Crisis Continuum

The Crisis Continuum is a detailed plan to help identify impulses on a continuum of severity.  Then, for each level of severity, you identify actions necessary to stay safe.

Ok, that’s a lot of words, so let me give you an example.

Imagine a time you went from 0 to 100.  You escalated seemingly from a state of calm to a state of crisis.  Think about the crisis and what you (or parts) were thinking, feeling, and experiencing in the body at the time.

To give you an idea, here is an example.  I bolt upright in bed, awakened due to a nightmare.  I’m alone in the dark.  I’m feeling helpless because this is the 7th night in a row of nightmares.  It seems like my work in therapy is just making nightmares worse.  I’m trembling, my heart is beating fast, and I hear something fall off a shelf in the closet, really kicking my panic over the edge.

Here’s what my Crisis Continuum might look like for this scenario:Screen Shot 2018-12-27 at 9.38.01 PM

A complete Crisis Continuum will have “levels” of severity from 1 through 5.  1 = state of calm up to 5 = state of crisis.  Generally, it’s easier for PTSD/DID folks to by filling out the continuum with level 5, since that’s the level we’re most familiar with.  Then, go all the way back to 1 and fill out for the polar opposite, a state of calm.

Once you have the 2 extremes done, you can go back in and fill in the other levels.  An empty Crisis Continuum might look like this…

Screen Shot 2018-12-27 at 9.55.37 PM

It’s okay if you don’t know a whole lot of actions you can take to stay safe.  This is probably the hardest tool to complete in the beginning of doing this work, but it’s the most important one to have in place.  You will likely find yourself re-doing CC’s as you increase awareness about your system and learn new symptom management skills.

Be safe

-Nel

 

Advertisements

Phase One and Symptom Management

As I’ve been doing more work with our therapist, K., I’ve been reviewing some of the tools I learned at Sheppard Pratt this go around.  Some visitors who have never heard of the skills I’ve brought home have been asking for a better understanding of what I’m referring to.  Before I start sharing these skills and how I use them, I thought I’d talk a little bit about why I use them.

Sheppard Pratt follows the Triphasic Model of Trauma Treatment.  The three phases are:

  1. Safety and Stabilization – Establishing safety, Recognizing symptoms, Creating emotional stability
  2. Processing Trauma Memories – Done in outpatient therapy, using Phase One skills to not be stuck in avoidance or overwhelmed with traumatic material.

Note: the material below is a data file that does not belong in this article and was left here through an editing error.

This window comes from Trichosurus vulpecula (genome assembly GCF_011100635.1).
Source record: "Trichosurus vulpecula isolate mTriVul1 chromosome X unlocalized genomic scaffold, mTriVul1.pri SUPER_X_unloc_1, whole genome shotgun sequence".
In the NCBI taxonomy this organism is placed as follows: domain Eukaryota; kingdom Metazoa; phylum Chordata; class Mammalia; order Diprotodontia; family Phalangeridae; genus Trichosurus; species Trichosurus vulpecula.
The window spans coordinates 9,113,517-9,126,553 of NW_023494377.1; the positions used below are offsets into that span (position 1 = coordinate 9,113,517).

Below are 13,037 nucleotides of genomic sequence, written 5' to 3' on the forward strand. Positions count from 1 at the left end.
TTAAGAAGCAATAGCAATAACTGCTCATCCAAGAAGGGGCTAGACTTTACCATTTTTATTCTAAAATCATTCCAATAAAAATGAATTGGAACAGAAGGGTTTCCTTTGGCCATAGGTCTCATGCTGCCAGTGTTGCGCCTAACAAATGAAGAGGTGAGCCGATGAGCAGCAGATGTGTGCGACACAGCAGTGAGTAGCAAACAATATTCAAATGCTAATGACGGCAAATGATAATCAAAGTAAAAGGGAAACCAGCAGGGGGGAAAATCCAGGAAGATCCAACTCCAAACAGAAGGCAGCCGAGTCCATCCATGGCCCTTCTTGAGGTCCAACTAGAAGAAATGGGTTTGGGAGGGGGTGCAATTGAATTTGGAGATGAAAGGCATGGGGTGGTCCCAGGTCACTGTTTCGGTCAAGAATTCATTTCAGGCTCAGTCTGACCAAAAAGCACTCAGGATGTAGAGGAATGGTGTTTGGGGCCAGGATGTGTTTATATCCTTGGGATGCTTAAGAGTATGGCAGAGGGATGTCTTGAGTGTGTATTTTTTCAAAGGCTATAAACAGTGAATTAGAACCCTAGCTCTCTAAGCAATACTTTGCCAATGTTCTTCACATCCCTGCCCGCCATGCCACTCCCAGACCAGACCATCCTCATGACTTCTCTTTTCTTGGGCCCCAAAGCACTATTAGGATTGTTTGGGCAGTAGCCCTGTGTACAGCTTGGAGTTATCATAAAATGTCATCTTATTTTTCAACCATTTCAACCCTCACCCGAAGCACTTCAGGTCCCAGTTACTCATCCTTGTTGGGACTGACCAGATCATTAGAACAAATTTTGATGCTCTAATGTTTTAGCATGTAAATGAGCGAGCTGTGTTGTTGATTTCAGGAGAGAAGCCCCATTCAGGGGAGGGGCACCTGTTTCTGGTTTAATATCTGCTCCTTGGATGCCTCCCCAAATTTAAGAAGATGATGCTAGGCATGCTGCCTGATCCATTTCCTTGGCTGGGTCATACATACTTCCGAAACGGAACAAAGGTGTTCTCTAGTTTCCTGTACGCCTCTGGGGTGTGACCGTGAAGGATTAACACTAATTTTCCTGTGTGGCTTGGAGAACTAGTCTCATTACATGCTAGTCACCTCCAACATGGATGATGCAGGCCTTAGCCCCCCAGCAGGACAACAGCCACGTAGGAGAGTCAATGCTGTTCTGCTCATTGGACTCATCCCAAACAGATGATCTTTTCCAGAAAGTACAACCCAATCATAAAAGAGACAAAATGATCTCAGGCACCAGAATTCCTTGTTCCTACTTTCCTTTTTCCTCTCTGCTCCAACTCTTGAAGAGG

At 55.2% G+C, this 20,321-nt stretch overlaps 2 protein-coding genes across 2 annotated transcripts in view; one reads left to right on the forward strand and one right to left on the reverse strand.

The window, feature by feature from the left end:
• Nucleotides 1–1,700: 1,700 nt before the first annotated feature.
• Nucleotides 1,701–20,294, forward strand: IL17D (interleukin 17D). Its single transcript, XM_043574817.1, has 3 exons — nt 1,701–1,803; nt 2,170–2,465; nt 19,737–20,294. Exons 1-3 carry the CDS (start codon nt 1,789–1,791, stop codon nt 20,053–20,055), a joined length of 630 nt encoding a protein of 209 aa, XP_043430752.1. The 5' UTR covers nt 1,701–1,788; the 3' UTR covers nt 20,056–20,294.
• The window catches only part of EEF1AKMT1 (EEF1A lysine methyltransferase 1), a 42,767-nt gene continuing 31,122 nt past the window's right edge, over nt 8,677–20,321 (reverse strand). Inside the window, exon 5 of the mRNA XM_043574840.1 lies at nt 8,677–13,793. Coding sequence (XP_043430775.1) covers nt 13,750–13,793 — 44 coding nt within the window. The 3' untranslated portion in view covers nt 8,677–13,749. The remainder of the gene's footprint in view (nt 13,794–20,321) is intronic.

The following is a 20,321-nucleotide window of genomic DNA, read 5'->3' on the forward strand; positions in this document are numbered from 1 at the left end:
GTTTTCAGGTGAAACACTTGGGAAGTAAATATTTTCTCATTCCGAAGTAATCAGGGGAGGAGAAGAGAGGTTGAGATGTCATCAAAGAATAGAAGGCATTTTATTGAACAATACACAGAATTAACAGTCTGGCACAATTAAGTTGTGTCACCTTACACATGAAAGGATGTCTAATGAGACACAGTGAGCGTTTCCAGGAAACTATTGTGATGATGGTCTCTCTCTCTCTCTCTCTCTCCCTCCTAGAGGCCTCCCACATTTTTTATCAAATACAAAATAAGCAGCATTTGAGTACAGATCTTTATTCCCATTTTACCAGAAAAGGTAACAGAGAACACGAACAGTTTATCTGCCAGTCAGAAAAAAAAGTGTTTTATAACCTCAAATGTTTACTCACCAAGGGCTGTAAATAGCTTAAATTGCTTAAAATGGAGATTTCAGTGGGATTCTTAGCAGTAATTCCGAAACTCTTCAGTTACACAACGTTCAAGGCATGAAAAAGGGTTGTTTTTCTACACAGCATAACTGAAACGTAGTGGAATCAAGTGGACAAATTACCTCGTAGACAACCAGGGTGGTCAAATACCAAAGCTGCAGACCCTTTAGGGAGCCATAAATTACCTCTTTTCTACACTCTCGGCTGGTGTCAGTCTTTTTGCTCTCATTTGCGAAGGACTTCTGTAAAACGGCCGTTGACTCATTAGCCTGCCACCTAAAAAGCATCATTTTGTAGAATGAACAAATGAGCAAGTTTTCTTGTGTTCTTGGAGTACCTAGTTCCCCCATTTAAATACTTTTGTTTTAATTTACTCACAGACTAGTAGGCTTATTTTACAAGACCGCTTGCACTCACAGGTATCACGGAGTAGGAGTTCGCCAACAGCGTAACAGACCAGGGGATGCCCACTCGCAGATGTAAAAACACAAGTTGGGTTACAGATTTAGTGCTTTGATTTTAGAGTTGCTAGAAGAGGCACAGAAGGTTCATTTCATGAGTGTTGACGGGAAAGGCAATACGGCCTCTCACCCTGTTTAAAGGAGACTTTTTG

3. Integration – Referring to an integrated understanding of the current day, present, healed self. Trauma is part of your life story, but not the main focus anymore. This does not refer to integration of alters or parts.

[Source, Adapted from Herman, 1992]

Since Sheppard Pratt is an inpatient hospital, their main goal is to return the patient to their outpatient team with Phase One goals of safety and stabilization accomplished.

Before learning skills, safety is paramount.  In our case, we had to work with parts and our inpatient team to identify who was unsafe, their thoughts about safety, and their reasons for a lack of motivation to remain safe.  As is always the case, we discover underneath the chaos of safety issues, an immense emotional pain.  Helpling parts understand this isn’t “bad” behavior, they aren’t in “trouble”, and most importantly they aren’t alone–that we don’t have to hurt the body anymore in order to be heard–is vital.

Once risky behaviors have been identified, and there is some kind of mutual safety agreement, and safety plan in place, we can begin working on symptom management.

Many of the symptom management skills are specifically learned in Phase One of trauma treatment.

Side Note: I feel it is important to be clear, here.  I have twelve years of trauma treatment under my belt.  Even after all this time, I learned helpful tools going back to Phase One.  There has been a wealth of research on DID over the past twelve years.  I had no idea I was missing out on skills.  Many of the skills gave me a sense of power and control back over my life.

Symptom Management skills are basically lumped together under the following categories:

  1. Crisis Planning
  2. Grounding techniques
  3. Breathing/Meditation/Imagery
  4. Medications (PRNs)
  5. Addressing Co-occurring Disorders
  6. Hospitalization if needed to prevent harm to self or others

Besides establishing safety, the overall goals of symptom management include (1) enhancing awareness, (2) emotion regulation, (3) decreasing affect (or part) phobia, (4) building distress tolerance, and (5) enhancing effectiveness in personal relationships (and with parts). [Source]

In the upcoming posts, I plan to talk a little bit more about what each category is, and the things I learned to support our DID System find things that worked.

Endogenic Systems, Tulpas, and their place in DID Communities

Endogenic Systems is a non-clinical term which seems to have originated on Tumblr.  It refers to people without trauma-based dissociation who claim to have alternate personalities that were consciously created.  These individuals acknowledge their personalities were willfully created, and describe them as having their own likes, dislikes, personality, and lives.  The key difference is there there is no amnesia between parts, since there is no clinical dissociation happening.

Tulpas are also included when discussing Endogenic Systems, but they are somewhat different.  The creation of a Tulpa is a spiritual experience, and the relationship the person has with his/her Tulpa can be quite impactful.

As you can imagine, this concept ruffles the feathers of many with trauma-based dissociation.  Many of us have faced a lifetime of invalidation of our abuse, and similarly our diagnosis.  The mental health community is woefully undereducated on trauma disorders, and sometimes our initial experiences with therapists does even more harm.  Our diagnosis is further vilified in media and fiction movies like Identity (2003) and Split (2016). This makes it difficult for us to fully trust in our interpersonal relationships, because other people’s only awareness of the diagnosis are from these extreme fiction examples.